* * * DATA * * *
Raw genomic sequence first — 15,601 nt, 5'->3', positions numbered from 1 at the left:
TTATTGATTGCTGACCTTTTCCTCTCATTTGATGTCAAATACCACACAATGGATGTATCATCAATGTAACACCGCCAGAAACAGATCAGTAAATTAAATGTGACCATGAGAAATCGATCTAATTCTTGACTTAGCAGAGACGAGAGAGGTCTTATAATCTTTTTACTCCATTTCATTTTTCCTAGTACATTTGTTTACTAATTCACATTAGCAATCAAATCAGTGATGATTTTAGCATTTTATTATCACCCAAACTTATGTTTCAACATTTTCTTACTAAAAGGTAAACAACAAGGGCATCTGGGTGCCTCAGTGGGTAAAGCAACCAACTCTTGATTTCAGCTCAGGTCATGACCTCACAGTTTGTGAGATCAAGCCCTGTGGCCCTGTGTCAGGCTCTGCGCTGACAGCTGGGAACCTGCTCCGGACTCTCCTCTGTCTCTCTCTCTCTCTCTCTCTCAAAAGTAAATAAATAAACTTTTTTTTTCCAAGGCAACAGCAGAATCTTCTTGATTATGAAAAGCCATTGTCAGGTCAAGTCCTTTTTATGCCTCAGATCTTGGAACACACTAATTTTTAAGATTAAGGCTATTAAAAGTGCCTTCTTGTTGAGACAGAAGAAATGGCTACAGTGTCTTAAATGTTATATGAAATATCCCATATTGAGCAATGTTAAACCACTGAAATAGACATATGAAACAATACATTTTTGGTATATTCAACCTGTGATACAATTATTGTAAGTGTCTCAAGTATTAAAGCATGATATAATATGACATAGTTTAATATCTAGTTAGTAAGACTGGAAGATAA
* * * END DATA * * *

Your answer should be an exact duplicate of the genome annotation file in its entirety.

Raw genomic sequence first — 15,601 nt, 5'->3', positions numbered from 1 at the left:
TTATTGATTGCTGACCTTTTCCTCTCATTTGATGTCAAATACCACACAATGGATGTATCATCAATGTAACACCGCCAGAAACAGATCAGTAAATTAAATGTGACCATGAGAAATCGATCTAATTCTTGACTTAGCAGAGACGAGAGAGGTCTTATAATCTTTTTACTCCATTTCATTTTTCCTAGTACATTTGTTTACTAATTCACATTAGCAATCAAATCAGTGATGATTTTAGCATTTTATTATCACCCAAACTTATGTTTCAACATTTTCTTACTAAAAGGTAAACAACAAGGGCATCTGGGTGCCTCAGTGGGTAAAGCAACCAACTCTTGATTTCAGCTCAGGTCATGACCTCACAGTTTGTGAGATCAAGCCCTGTGGCCCTGTGTCAGGCTCTGCGCTGACAGCTGGGAACCTGCTCCGGACTCTCCTCTGTCTCTCTCTCTCTCTCTCTCTCAAAAGTAAATAAATAAACTTTTTTTTTCCAAGGCAACAGCAGAATCTTCTTGATTATGAAAAGCCATTGTCAGGTCAAGTCCTTTTTATGCCTCAGATCTTGGAACACACTAATTTTTAAGATTAAGGCTATTAAAAGTGCCTTCTTGTTGAGACAGAAGAAATGGCTACAGTGTCTTAAATGTTATATGAAATATCCCATATTGAGCAATGTTAAACCACTGAAATAGACATATGAAACAATACATTTTTGGTATATTCAACCTGTGATACAATTATTGTAAGTGTCTCAAGTATTAAAGCATGATATAATATGACATAGTTTAATATCTAGTTAGTAAGACTGGAAGATAA